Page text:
6 ideas to shake the cultural stigma of correctional officers

Here are just a few ideas to start getting rid of the issues and problems surrounding correctional officer recruitment

By C1 Staff

With prisons fit to bursting, states are searching high and low for more correctional officers. But as recent reports show, they are few and far to be found. Correctional work isn’t glamorous – in fact, far from it.

Still, it’s an important job that needs to be done. How do we shake the stigma that seems to follow corrections work? We took to Facebook to get our readers’ feedback, and here’s what they had to say.

Add your own thoughts in the comments.

Higher standards: Security and safety are the highest priority items in corrections, so we must be absolutely certain of those we hire into correctional positions. There have been some attempts to figure out how to do this – Maryland is instituting a polygraph test to applicants -- but most seem to favor a psychological evaluation. Once those officers are hired, they need to be properly trained for their safety.

Better pay: No one is going to want to do a job that involves the possibility of being stabbed or having excrement thrown at you on a daily basis for peanuts. Better pay will attract better candidates, and will increase an officer’s morale and likelihood of remaining in their position for years to come.

More accountability: It seems like there’s a wide gap between front line staff and management. It’s time to close this gap by ensuring our correctional leaders understand the daily work of prison staff and put safety and training first. Management should work with staff members to create solid relationships that will help everyone complete their jobs effectively.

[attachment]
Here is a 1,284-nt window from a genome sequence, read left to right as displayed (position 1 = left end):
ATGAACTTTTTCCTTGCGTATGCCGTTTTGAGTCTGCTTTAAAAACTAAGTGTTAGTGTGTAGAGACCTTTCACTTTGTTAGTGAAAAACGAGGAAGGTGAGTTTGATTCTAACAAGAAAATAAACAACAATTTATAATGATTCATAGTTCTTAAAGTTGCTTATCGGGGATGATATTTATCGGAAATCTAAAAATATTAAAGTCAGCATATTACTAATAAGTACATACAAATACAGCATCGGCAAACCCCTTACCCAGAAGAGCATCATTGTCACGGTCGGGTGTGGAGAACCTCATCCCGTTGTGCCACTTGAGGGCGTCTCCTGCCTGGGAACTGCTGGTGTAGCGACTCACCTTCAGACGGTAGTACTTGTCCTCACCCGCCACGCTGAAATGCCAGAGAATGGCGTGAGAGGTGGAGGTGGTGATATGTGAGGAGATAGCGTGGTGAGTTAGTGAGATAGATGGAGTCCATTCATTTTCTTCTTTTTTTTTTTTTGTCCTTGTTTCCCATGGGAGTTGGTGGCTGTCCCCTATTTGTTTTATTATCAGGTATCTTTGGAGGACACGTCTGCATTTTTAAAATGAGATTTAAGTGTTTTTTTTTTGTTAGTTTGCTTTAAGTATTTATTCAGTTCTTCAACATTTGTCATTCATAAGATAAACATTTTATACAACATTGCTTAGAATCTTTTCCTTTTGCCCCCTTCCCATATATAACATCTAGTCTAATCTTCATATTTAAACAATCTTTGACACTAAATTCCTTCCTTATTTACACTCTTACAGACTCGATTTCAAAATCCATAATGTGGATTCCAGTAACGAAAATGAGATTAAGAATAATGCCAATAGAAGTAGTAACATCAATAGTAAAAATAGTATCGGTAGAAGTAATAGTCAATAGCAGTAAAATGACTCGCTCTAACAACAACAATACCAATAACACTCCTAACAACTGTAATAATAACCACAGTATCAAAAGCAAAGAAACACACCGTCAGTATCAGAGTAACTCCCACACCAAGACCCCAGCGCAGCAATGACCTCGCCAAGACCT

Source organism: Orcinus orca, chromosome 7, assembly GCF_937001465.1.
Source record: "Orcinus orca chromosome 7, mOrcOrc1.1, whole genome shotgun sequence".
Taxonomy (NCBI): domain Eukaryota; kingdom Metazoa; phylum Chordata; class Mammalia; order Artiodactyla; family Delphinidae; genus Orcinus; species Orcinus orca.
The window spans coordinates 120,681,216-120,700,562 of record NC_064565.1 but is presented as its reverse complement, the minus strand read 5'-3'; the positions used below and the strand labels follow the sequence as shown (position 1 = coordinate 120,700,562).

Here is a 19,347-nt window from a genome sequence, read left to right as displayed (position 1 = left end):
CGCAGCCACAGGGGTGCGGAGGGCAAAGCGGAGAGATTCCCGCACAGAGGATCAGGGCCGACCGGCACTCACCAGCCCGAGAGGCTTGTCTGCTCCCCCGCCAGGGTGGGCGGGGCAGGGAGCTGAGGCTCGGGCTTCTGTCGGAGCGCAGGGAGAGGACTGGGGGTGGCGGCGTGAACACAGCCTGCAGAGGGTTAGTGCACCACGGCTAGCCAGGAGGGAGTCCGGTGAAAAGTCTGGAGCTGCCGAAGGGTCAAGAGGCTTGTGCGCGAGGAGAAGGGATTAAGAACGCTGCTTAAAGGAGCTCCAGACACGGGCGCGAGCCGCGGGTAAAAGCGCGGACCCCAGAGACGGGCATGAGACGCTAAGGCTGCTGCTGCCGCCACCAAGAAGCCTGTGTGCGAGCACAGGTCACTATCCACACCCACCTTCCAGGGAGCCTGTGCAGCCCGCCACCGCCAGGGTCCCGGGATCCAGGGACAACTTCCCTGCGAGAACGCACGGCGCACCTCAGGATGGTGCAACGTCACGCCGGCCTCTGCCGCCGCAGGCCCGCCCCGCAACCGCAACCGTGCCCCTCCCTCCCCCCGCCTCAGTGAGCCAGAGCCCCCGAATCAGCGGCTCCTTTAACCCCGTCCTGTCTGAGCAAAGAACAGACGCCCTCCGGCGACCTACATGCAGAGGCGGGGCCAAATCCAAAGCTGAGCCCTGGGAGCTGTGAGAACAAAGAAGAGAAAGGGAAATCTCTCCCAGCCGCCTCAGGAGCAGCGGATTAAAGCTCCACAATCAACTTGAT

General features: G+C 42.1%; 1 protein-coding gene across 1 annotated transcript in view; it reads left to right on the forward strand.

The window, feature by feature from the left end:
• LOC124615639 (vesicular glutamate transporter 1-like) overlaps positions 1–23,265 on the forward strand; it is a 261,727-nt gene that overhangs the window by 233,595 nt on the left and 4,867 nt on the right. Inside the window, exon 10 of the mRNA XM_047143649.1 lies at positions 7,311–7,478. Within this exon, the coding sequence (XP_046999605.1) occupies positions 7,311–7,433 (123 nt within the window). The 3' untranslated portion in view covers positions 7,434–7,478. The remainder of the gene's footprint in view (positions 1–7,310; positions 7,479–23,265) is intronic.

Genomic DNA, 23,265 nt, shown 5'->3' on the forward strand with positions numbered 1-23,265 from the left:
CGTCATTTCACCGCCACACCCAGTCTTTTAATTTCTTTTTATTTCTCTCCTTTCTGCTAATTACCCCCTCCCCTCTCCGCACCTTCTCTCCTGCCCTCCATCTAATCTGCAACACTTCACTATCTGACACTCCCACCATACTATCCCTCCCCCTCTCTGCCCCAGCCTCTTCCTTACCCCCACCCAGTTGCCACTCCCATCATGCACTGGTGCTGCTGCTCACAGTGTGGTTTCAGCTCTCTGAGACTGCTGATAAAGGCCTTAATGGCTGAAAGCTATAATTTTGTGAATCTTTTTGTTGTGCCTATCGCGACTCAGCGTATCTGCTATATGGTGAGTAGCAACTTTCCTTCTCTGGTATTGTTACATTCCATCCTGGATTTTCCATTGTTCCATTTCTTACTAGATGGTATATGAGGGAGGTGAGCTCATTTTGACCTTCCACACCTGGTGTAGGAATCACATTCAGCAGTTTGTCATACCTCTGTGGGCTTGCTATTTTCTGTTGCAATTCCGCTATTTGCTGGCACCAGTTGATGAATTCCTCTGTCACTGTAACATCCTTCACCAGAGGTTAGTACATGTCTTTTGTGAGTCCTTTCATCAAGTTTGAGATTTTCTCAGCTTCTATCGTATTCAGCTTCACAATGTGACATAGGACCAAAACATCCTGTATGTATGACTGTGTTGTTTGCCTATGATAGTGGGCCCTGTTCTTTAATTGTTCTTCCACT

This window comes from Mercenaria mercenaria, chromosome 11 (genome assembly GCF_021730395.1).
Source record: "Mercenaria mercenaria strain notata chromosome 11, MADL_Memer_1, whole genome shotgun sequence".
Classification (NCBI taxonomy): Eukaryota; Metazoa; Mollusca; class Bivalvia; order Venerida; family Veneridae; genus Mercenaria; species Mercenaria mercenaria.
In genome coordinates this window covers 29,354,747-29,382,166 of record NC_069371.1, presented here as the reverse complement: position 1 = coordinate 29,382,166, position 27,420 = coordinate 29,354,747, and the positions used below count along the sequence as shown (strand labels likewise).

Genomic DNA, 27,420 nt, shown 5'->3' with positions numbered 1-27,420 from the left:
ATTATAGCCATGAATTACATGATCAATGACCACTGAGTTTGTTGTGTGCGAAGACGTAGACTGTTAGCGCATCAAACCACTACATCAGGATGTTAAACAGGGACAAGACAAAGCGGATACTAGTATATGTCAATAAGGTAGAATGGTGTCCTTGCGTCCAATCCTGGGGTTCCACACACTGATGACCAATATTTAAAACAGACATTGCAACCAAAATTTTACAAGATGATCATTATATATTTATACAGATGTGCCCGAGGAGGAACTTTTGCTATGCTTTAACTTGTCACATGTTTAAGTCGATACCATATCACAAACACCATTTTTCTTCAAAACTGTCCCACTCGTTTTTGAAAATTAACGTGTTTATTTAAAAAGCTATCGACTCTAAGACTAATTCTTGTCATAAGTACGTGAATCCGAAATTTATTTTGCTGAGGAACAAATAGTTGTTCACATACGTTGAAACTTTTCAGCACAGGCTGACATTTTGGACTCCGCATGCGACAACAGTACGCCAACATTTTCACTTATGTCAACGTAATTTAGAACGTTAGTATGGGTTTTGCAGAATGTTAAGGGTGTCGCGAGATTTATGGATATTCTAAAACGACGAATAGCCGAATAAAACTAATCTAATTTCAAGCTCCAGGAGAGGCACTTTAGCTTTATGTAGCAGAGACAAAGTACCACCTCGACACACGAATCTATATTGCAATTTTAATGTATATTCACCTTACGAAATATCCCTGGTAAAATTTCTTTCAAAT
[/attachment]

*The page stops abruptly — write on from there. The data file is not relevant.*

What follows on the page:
Encourage teamwork: Corrections officers and staff must work together. We’re all playing for the same team – to keep each other safe so we can go home at the end of our shift, and also to make our community’s lives safer. Just as we should be working toward goals with management, we should be working with each other instead of against each other. Doing so will cut down on the horror stories of coworkers being a bigger threat than inmates.

More education: Should working inside a prison require a degree? Probably not, but it would certainly help. More education, just like more training, is never a bad thing – opening your mind to new possibilities and ways of thinking will help you overcome problems in ways that may have otherwise never seemed possible. Educated officers can help develop policies and standards that work for both line staff and management. Maybe it’s a good time to start hitting the books.

Public transparency: No longer can prisons operate in the way they have in the past; the public wants to know what’s going on behind our walls. This can work in our favor: educating Joe Everyman to the plight of the correctional worker can help towards funding for self-defense tools and classes, as well as pushes toward legislation that will help protect us. One popular slogan for corrections work is “Never walk alone,” so why do we continue to allow ourselves to think that we are in this alone? It’s time to step into the light and share the good with the ugly so that officers and other staff members can receive the recognition that they are due.

How else do you think the stigma of being a correctional officer could be removed?

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